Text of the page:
January 18, 2017
Everyone’s New Year’s resolution is usually to lose weight. When January swings around again, that resolution went out the door with the spring-cleaning. Exercise can be a challenge, but you can always exercise your search skills by reading Medium’s article, “Google Search Tricks To Become A Search Power User.” Or at least the article promises to improve your search skills.
Let’s face it, searching on the Web might seem simple, but it requires a little more brainpower than dumping keywords into a search box. Google makes searching easier and is even the Swiss army knife of answering basic questions. The Medium article does go a step further by drawing old school search tips, such as the asterisk, quotes, parentheses, and others. These explanations, however, need to be read more than once to understand how the tools work:
My favorite of all, single word followed by a ‘*’ will do wonders. But yeah this will not narrow your results; still it keeps a wider range of search results. You’ll need to fine tune to find exactly what you want. This way is useful in case when you don’t remember more than a word or two but you still you want to search fully of it.
Having used some of these tips myself, they actually make searching more complicated than taking a little extra time to read the search results. I am surprised that they did not include the traditional Boolean operators that usually work, more or less. Sometimes search tips cause more trouble than they are worth.
Whitney Grace, January 18, 2016
January 18, 2017
Big Data and Cloud Computing were supposed to make things easier for the C-Suites to take billion dollar decisions. But it seems things have started to fall apart.
In an article published by Forbes titled The Data Warehouse Has Failed, Will Cloud Computing Die Next?, the author says:
A company that sells software tools designed to put intelligence controls into data warehousing environments says that traditional data warehousing approaches are flaky. Is this just a platform to spin WhereScape wares, or does Whitehead have a point?
WhereScape, a key player in Data Warehousing is admitting that the buzzwords in the IT industry are fizzing out. The Big Data is being generated, in abundance, but companies still are unsure what to do with the enormous amount of data that their companies produce.
Large corporations who already have invested heavily in Big Data are yet to find any RoIs. As the author points out:
Data led organizations have no idea how good their data is. CEOs have no idea where the data they get actually comes from, who is responsible for it etc. yet they make multi million pound decisions based on it. Big data is making the situation worse not better.
Looks like after 3D-Printing, another buzzword in the tech world, Big Data and Cloud Computing is going to be just a fizzled out buzzword.
Vishal Ingole, January 18, 2017
January 12, 2017
The heavy hand of Chinese censorship has just gotten heavier. The South China Morning Post reports, “All News Stories Must Be Verified, China’s Internet Censor Decrees as it Tightens Grip on Online Media.” The censorship agency now warns websites not to publish news without “proper verification.” Of course, to hear the government tell it, they just wants to cut down on fake news and false information. Reporter Choi Chi-yuk writes:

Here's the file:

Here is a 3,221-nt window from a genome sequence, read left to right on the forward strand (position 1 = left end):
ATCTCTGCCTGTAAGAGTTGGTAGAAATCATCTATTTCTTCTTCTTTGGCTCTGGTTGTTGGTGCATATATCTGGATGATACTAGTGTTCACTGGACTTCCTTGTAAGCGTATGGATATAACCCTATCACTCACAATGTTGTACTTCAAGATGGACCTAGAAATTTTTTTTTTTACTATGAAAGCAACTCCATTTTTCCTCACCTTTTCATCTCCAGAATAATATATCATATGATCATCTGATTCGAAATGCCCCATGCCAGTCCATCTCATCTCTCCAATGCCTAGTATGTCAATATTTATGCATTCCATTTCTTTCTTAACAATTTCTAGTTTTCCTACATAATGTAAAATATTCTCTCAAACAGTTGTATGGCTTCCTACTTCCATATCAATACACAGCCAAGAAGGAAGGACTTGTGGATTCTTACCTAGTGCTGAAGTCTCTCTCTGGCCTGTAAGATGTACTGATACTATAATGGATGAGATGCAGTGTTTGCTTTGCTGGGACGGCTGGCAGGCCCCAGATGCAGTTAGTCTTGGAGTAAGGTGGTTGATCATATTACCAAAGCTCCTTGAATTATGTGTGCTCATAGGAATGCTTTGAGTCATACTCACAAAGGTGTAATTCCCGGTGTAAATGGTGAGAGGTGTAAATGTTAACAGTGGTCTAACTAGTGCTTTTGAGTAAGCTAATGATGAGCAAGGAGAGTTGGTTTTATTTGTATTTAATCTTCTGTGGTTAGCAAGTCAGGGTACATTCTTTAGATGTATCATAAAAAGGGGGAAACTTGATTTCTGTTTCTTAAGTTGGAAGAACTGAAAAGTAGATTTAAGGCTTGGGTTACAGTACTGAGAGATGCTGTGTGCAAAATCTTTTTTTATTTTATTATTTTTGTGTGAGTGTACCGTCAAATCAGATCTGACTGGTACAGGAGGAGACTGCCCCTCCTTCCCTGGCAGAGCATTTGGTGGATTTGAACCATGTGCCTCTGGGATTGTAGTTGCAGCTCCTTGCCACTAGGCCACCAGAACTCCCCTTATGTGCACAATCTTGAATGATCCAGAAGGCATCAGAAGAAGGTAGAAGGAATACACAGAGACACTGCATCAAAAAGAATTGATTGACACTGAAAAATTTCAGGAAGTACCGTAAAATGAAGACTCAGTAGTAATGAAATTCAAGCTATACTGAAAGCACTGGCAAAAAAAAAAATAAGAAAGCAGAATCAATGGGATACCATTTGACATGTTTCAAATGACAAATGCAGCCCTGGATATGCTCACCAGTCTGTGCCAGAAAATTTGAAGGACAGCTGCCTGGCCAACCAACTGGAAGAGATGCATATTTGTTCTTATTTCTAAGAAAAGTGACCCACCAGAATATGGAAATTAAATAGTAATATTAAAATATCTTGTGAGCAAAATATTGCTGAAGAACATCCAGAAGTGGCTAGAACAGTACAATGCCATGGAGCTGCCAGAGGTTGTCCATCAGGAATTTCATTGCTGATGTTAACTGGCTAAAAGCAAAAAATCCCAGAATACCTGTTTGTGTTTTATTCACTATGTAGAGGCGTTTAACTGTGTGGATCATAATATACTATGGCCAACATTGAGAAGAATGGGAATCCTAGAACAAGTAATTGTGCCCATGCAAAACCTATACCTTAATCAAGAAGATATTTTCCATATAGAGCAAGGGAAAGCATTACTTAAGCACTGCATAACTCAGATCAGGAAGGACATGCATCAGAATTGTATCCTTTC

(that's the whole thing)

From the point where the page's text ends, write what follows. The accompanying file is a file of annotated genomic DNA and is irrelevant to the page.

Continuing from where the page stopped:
The instruction, issued by the Cyberspace Administration of China, came only a few days after Xu Lin, formerly the deputy head of the organisation, replaced his boss, Lu Wei, as the top gatekeeper of Chinese internet affairs. Xu is regarded as one of President Xi Jinping’s key supporters.
The cyberspace watchdog said online media could not report any news taken from social media websites without approval. ‘All websites should bear the key responsibility to further streamline the course of reporting and publishing of news, and set up a sound internal monitoring mechanism among all mobile news portals [and the social media chat websites] Weibo or WeChat,’ Xinhua reported the directive as saying. ‘It is forbidden to use hearsay to create news or use conjecture and imagination to distort the facts,’ it said.
We’re told the central agency has directed regional offices to aggressively monitor content and “severely” punish those who post what they consider false news. They also insist that sources be named within posts. Apparently, several popular news portals have been rebuked under the policy, including Sina.com, Ifeng.com, Caijing.com.cn, Qq.com and 163.com.
Cynthia Murrell, January 12, 2017
January 6, 2017
No matter how advanced technology becomes, certain questions continue to vex us. For example, where is the line between silencing expression and prohibiting abuse? Wired examines Google’s efforts to walk that line in its article, “Google’s Digital Justice League: How Its Jigsaw Projects are Hunting Down Online Trolls.” Reporter Merjin Hos begins by sketching the growing problem of online harassment and the real-world turmoil it creates, arguing that rampant trolling serves as a sort of censorship — silencing many voices through fear. Jigsaw, a project from Google, aims to automatically filter out online hate speech and harassment. As Jared Cohen, Jigsaw founder and president, put it, “I want to use the best technology we have at our disposal to begin to take on trolling and other nefarious tactics that give hostile voices disproportionate weight, to do everything we can to level the playing field.”
The extensive article also delves into Cohen’s history, the genesis of Jigsaw, how the team is teaching its AI to identify harassment, and problems they have encountered thus far. It is an informative read for anyone interested in the topic.
Hos describes how the Jigsaw team has gone about instructing their algorithm: